Booklist Top of the List Reference Source The heir and successor to Eric Partridge's brilliant magnum opus, The Dictionary of Slang and Unconventional English, this two-volume New Partridge Dictionary of Slang and Unconventional English is the definitive record of post WWII slang. Containing over 60,000 entries, this new edition of the authoritative work on slang details the slang and unconventional English of the English-speaking world since 1945, and through the first decade of the new millennium, with the same thorough, intense, and lively scholarship that characterized Partridge's own work. Unique, exciting and, at times, hilariously shocking, key features include: unprecedented coverage of World English, with equal prominence given to American and British English slang, and entries included from Australia, New Zealand, Canada, India, South Africa, Ireland, and the Caribbean emphasis on post-World War II slang and unconventional English published sources given for each entry, often including an early or significant example of the term’s use in print. hundreds of thousands of citations from popular literature, newspapers, magazines, movies, and songs illustrating usage of the headwords dating information for each headword in the tradition of Partridge, commentary on the term’s origins and meaning New to this edition: A new preface noting slang trends of the last five years Over 1,000 new entries from the US, UK and Australia New terms from the language of social networking Many entries now revised to include new dating, new citations from written sources and new glosses The New Partridge Dictionary of Slang and Unconventional English is a spectacular resource infused with humour and learning – it’s rude, it’s delightful, and it’s a prize for anyone with a love of language. In addition to this hard back two volume set, The New Partridge Dictionary of Slang and Unconventional English will also be the first slang dictionary available on-line, giving readers unprecedented access to the rich world of slang. For details, including hardback plus on-line bundle offers, please visit www.partridgeslangonline.com
Folk Humor, Celebrity Culture, and Mass-Mediated Disasters in the Digital Age
Author: Trevor J. Blank
Publisher: University of Wisconsin Pres
Widely publicized in mass media worldwide, high-profile tragedies and celebrity scandals—the untimely deaths of Michael Jackson and Princess Diana, the embarrassing affairs of Tiger Woods and President Clinton, the 9/11 attacks or the Challenger space shuttle explosion—often provoke nervous laughter and black humor. If in the past this snarky folklore may have been shared among friends and uttered behind closed doors, today the Internet's ubiquity and instant interactivity propels such humor across a much more extensive and digitally mediated discursive space. New media not only let more people "in on the joke," but they have also become the "go-to" formats for engaging in symbolic interaction, especially in times of anxiety or emotional suppression, by providing users an expansive forum for humorous, combative, or intellectual communication, including jokes that cross the line of propriety and good taste. Moving through engaging case studies of Internet-derived humor about momentous disasters in recent American popular culture and history, The Last Laugh chronicles how and why new media have become a predominant means of vernacular expression. Trevor J. Blank argues that computer-mediated communication has helped to compensate for users' sense of physical detachment in the "real" world, while generating newly meaningful and dynamic opportunities for the creation and dissemination of folklore. Drawing together recent developments in new media studies with the analytical tools of folklore studies, he makes a strong case for the significance to contemporary folklore of technologically driven trends in folk and mass culture.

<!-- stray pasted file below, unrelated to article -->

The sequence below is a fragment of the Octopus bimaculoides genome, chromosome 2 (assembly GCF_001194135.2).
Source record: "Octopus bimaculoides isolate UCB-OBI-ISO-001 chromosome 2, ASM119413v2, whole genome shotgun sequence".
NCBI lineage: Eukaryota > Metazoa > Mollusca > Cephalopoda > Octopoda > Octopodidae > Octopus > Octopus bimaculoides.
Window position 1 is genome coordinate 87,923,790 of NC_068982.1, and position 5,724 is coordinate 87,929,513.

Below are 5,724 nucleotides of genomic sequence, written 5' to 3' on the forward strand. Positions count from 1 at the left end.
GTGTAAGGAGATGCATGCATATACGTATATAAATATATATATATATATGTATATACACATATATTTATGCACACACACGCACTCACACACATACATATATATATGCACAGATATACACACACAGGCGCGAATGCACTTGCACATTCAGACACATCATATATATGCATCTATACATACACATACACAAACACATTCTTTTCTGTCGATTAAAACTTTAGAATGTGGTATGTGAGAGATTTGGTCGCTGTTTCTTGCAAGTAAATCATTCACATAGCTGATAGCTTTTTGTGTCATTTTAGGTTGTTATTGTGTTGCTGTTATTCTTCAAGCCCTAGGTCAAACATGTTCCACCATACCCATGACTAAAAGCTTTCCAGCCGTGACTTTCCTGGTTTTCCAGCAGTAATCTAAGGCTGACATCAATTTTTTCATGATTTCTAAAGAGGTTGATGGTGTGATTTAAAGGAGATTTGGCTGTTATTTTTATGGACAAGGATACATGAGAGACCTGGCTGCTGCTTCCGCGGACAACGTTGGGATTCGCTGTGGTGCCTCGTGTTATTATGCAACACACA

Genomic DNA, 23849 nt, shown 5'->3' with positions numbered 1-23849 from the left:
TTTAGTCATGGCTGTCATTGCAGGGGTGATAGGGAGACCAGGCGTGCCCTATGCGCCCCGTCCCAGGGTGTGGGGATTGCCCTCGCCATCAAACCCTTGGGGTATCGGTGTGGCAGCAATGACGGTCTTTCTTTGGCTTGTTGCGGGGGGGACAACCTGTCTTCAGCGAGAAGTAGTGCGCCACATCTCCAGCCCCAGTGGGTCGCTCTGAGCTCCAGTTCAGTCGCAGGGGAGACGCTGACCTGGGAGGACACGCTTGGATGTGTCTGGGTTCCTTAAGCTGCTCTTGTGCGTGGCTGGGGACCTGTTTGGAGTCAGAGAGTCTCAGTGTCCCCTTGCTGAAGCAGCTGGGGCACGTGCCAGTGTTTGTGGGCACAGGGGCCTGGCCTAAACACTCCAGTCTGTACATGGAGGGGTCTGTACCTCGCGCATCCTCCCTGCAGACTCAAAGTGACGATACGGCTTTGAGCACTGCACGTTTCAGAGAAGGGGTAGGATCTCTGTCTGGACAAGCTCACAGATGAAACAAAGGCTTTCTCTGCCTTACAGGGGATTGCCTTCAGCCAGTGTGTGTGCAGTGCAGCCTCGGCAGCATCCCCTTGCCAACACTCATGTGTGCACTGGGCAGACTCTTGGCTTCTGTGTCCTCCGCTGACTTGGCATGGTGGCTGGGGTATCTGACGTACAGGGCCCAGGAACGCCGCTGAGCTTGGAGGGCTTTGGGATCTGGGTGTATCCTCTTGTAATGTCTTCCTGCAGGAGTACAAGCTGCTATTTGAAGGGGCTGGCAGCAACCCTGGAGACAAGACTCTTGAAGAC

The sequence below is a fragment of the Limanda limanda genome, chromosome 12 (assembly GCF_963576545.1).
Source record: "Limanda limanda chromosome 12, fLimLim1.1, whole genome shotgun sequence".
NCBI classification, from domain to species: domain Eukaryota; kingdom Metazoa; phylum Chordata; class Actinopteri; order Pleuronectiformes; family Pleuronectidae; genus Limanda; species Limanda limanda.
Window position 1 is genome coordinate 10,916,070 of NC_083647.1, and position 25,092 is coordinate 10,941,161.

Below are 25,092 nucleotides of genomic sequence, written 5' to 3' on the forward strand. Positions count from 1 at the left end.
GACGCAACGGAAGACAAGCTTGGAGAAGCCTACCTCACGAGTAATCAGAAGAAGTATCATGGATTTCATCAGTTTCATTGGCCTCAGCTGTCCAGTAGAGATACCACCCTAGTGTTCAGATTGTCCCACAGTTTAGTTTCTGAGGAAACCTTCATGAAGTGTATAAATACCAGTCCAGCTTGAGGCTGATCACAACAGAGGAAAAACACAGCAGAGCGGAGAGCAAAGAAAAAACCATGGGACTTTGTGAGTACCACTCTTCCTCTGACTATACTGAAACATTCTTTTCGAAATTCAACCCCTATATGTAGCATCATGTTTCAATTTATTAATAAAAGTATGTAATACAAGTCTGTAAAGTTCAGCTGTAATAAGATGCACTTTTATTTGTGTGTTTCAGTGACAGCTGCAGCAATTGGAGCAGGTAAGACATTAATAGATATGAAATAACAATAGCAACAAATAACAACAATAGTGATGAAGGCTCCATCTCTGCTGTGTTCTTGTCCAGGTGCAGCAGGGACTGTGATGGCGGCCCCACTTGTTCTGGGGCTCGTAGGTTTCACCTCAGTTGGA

Contains over 500 articles Ranging over foodways and folksongs, quiltmaking and computer lore, Pecos Bill, Butch Cassidy, and Elvis sightings, more than 500 articles spotlight folk literature, music, and crafts; sports and holidays; tall tales and legendary figures; genres and forms; scholarly approaches and theories; regions and ethnic groups; performers and collectors; writers and scholars; religious beliefs and practices. The alphabetically arranged entries vary from concise definitions to detailed surveys, each accompanied by a brief, up-to-date bibliography. Special features *More than 2000 contributors *Over 500 articles spotlight folk literature, music, crafts, and more *Alphabetically arranged *Entries accompanied by up-to-date bibliographies *Edited by America's best-known folklore authority
What does it mean to study supposedly global media phenomena from a Nordic perspective? In which ways could a Nordic feminist perspective on digital media make a difference in relation to dominant research traditions? What would be particular and unique about Nordic cyberfeminism – compared to the “unmarked” version of cyberfeminism dominating the field today? These are some of the questions that this book sets out to answer. Cyberfeminism in Northern Lights: Digital Media and Gender in a Nordic Context pushes the boundaries of contemporary cyberfeminism significantly. Against the background of an expanding body of research in the field of digital media and gender – which to this date has primarily been carried out from an Anglo-American perspective – the book argues that feminist studies of digital media need to become more inclusive and aware of their own geographical and cultural biases and limits. The book takes as its point of departure the knowledge and experiences from the Nordic countries: Norway, Sweden, Finland, Iceland and Denmark. Although often grouped together under the assumed homogeneity of Scandinavia, there are important differences between the countries – but also certain qualities and aspects that run across national borders, which make for an intriguing foundation of this book. ‘Highlighting the work of several of Scandinavia's best internet researchers, this collection shows how our understanding of the intersection of gender and computer technology is both universal and cultural. It's fascinating reading for anyone interested in questions of gender, culture, or social aspects of the internet and serves as a useful corrective for those who assume these issues can be understood without considering them from multiple cultural positions.’ Nancy Baym, Associate professor of Communication Studies, University of Kansas. ‘This is a very illuminating, unconventional and agenda-setting collection of essays by a new generation of scholars. Very Nordic in its pragmatic approach, egalitarian spirit and scholarly excellence, it manages to strike a global note. The range, depth and scope of the theoretical concerns, coupled with the originality of the themes discussed casts a new light on a number of crucial issues in feminist cultural studies of science and technology. A delight to read!’ Rosi Braidotti, Distinguished professor in the Humanities, Utrecht University.